San Jacinto: 18 Minutes
Twists, turns and a lucky break culminated on April 21, 1836, at the Battle of San Jacinto. Eighteen pivotal minutes later, Texas earned its independence. Join us as acclaimed historian, Stephen L. Hardin, PhD, highlights the dramatic events of the day and the raw emotion of the men that fought.
Thursday, April 21, 2022 | Reservations recommended
Lone Star refreshments accompany advanced reservations
5:30 – 6:00pm presentation
Dr. Hardin will be available after the presentation to discuss books on the subject and to sign his most recent books: Lust for Glory and Texian Iliad: A Military History of the Texas Revolution. Pratt’s Books will remain open until 7:00pm.
Stephen L. Hardin is a professor of history at McMurry University in Abilene, Texas, and the author of numerous award-winning books and scholarly articles enjoyed by readers on both sides of the Atlantic. When not engaged in the classroom, Dr. Hardin serves as an on-air commentator, appearing on such varied venues as the A&E Network, the History Channel, and NBC’s TODAY Show. Most recently, he appeared on the FoxNews series, “Legends & Lies.”
Available at Pratt’s Books
Sam Houston: The Great Designer
by Llerena B. Friend
A biography on the “Gigantic Houston both loved and hated, praised and excoriated, honored and condemned” Miss Friend attempts to sort all of this through a definitive look at Houston’s life. 1954; First Edition. $40
The Day of San Jacinto
by Frank X. Tolbert
“The most thorough, most objective account ever written of the battle of San Jacinto and its place in the United States-Mexican struggle for control of Texas…all the excitement, the valor and the agony of the fantastic eighteen minutes that opened the American West.” 1959; First Edition. $45
Texian Iliad: A Military History of the Texas Revolution
by Stephen L. Hardin
Drawing on many original Texan and Mexican sources and on-site inspections of almost every battlefield, Hardin offers the first complete military history of the Revolution. 1995; Second Printing. $35
After San Jacinto: The Texas-Mexican Frontier, 1836-1841
by Joseph Milton Nance
An account that fills the gap of the area south and west of the Nueces. The author states, “it is the story of Texas-Mexican relations along a thinly populated borderland between two contrasting civilizations”. The author is masterful at interweaving a third civilization – Native Americans – into the historical account. 1963; First Edition. $150
Sea of Mud: An Archeological Investigation, The Retreat of the Mexican Army After San Jacinto
by Gregg Dimmick
An Amazing Tour De Force for a doctor who “out of the blue” set about to find evidence in Wharton County, Texas of the Mexican Army of 1836”…that he did and here is the story. 2004; First Printing. $15
Santa Anna of Mexico
by Will Fowler.
A biography of one of the most famous, and infamous figures in Mexican history. Six times the country’s president, he is consistently depicted … the exclusive cause of all of Mexico’s misfortunes. He is also, as this biography makes clear, grossly misrepresented. Fowler takes a deep dive and emerges with a new perspective of this leading figure in the New Spain and Mexican history. 2007; $45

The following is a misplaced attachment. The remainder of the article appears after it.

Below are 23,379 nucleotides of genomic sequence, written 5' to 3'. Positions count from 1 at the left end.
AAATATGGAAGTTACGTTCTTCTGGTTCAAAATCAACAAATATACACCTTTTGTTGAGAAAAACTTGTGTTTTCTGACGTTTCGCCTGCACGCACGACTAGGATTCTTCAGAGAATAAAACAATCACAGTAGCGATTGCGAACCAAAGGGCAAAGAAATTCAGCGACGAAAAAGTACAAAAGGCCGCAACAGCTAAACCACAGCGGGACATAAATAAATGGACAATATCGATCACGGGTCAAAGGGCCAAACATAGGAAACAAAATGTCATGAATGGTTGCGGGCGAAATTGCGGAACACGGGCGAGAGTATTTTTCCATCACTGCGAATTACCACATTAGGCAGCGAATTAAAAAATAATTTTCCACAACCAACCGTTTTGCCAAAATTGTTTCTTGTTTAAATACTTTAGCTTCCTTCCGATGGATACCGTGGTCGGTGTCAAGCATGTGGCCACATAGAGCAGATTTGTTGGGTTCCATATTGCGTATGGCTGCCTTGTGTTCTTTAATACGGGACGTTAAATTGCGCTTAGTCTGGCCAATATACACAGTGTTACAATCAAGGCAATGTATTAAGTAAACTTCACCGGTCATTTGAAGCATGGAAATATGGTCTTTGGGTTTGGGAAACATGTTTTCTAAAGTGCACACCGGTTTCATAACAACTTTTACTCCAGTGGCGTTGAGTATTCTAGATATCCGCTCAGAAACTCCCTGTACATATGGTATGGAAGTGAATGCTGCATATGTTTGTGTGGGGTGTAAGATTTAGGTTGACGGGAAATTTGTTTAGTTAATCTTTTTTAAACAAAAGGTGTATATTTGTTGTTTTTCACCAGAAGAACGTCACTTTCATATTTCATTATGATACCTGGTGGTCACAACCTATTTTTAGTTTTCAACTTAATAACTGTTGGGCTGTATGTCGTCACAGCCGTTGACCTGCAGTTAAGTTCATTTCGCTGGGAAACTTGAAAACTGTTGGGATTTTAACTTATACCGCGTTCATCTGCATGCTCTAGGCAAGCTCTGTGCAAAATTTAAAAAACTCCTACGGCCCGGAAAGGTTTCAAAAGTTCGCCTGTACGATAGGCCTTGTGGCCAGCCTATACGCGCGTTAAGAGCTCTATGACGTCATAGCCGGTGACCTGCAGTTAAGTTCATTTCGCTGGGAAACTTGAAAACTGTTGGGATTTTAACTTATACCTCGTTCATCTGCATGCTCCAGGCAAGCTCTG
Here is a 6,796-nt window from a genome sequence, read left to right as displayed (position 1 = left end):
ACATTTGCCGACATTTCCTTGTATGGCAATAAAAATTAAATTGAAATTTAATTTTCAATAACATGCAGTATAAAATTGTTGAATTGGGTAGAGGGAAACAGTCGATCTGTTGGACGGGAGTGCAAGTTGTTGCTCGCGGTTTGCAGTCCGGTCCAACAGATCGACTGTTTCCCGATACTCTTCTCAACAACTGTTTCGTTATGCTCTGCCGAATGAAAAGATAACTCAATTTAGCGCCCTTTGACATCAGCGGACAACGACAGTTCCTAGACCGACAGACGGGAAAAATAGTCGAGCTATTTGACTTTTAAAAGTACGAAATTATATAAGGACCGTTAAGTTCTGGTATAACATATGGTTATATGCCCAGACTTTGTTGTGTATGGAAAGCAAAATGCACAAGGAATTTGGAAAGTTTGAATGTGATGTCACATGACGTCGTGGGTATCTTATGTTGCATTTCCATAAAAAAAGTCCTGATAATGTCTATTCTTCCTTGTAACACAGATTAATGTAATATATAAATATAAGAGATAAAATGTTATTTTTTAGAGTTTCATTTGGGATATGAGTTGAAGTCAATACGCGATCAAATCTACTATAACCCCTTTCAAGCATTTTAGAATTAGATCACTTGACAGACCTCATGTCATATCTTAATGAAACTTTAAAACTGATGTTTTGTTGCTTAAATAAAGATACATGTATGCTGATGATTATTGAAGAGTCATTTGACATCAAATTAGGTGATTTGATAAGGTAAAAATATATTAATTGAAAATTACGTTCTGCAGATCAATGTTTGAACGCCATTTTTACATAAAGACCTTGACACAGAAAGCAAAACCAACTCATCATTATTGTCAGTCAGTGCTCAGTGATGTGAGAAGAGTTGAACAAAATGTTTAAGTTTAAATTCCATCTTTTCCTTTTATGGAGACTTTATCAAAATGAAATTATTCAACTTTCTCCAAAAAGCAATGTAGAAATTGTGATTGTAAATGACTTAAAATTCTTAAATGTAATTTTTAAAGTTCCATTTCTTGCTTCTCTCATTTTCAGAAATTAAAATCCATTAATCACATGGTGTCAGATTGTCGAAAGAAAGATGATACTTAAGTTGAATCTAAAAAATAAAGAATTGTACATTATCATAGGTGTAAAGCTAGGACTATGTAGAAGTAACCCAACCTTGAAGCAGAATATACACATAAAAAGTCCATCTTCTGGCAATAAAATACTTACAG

Sam Houston and The War of Independence in Texas
by Alfred M. Williams.
A book important enough to make the NY Times on January 28, 1894. The research and perspectives shared are long thought to be fundamental to understanding the interesting personality of Sam Houston and his importance to the growth and character of the nation. 1893; first edition. $75
Representacion dirigida al Supremo Gobierno por el General Vicente Filisola, en defensa de su honor y aclaracion de sus operaciones como General en Gefe del Ejercito sobre Tejas
by Vicente Filisola.
Mexico: Ignacio Cumplido, 1836. Original stitched printed wrappers. 82 pages. 1st edition. Enclosed in custom dark brown morocco and marbled board clamshell. $3,950
*According to John Jenkins who included this title in Basic Texas Books, this is “The best contemporary account of the Mexican retreat from Texas after the defeat of Santa Anna.” Filisola was second in command to Santa Anna during the Texas Revolution. Mexican Secretary of War Tornel relieved Filisola of his command following the Battle of San Jacinto and ordered his return to Mexico to stand trial for his conduct. Translated to English, the title is: “Representation addressed to the Supreme Government by General Vicente Filisola, in defense of his honor and clarification of his operations as General in Chief of the Army over Texas”. In his bibliography, Thomas Streeter described this book as “The classic account of the Mexican retreat through Texas after the Battle of San Jacinto and a masterly defense by Filisola of his acts in ordering and conducting the retreat.” Filisola forcefully and effectively rebutted the accusations of his erstwhile subordinate, Jose de Urrea with whom Tornel had replaced him. In his own diary, Urrea wrote Filisola’s rebuttal “insults me, abuses me, satirizes me, and belittles me.”